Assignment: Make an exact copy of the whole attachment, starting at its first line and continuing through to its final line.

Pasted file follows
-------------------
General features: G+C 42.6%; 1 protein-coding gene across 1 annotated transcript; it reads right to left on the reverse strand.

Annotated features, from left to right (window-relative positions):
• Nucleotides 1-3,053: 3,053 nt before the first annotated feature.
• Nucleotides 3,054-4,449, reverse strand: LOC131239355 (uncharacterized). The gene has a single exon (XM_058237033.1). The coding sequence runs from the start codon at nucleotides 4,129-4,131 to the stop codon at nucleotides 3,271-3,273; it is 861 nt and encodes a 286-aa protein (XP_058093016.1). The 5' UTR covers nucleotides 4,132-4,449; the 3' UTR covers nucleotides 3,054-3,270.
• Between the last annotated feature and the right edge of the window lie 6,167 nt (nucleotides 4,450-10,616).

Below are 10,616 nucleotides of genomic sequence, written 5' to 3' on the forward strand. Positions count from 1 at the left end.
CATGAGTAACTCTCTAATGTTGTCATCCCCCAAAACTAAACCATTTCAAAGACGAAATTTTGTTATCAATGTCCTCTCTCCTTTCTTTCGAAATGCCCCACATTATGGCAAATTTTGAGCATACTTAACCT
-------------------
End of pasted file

General features: G+C 42.6%; 1 protein-coding gene across 1 annotated transcript; it reads right to left on the reverse strand.

Annotated features, from left to right (window-relative positions):
• Nucleotides 1-3,053: 3,053 nt before the first annotated feature.
• Nucleotides 3,054-4,449, reverse strand: LOC131239355 (uncharacterized). The gene has a single exon (XM_058237033.1). The coding sequence runs from the start codon at nucleotides 4,129-4,131 to the stop codon at nucleotides 3,271-3,273; it is 861 nt and encodes a 286-aa protein (XP_058093016.1). The 5' UTR covers nucleotides 4,132-4,449; the 3' UTR covers nucleotides 3,054-3,270.
• Between the last annotated feature and the right edge of the window lie 6,167 nt (nucleotides 4,450-10,616).

Below are 10,616 nucleotides of genomic sequence, written 5' to 3' on the forward strand. Positions count from 1 at the left end.
CATGAGTAACTCTCTAATGTTGTCATCCCCCAAAACTAAACCATTTCAAAGACGAAATTTTGTTATCAATGTCCTCTCTCCTTTCTTTCGAAATGCCCCACATTATGGCAAATTTTGAGCATACTTAACCT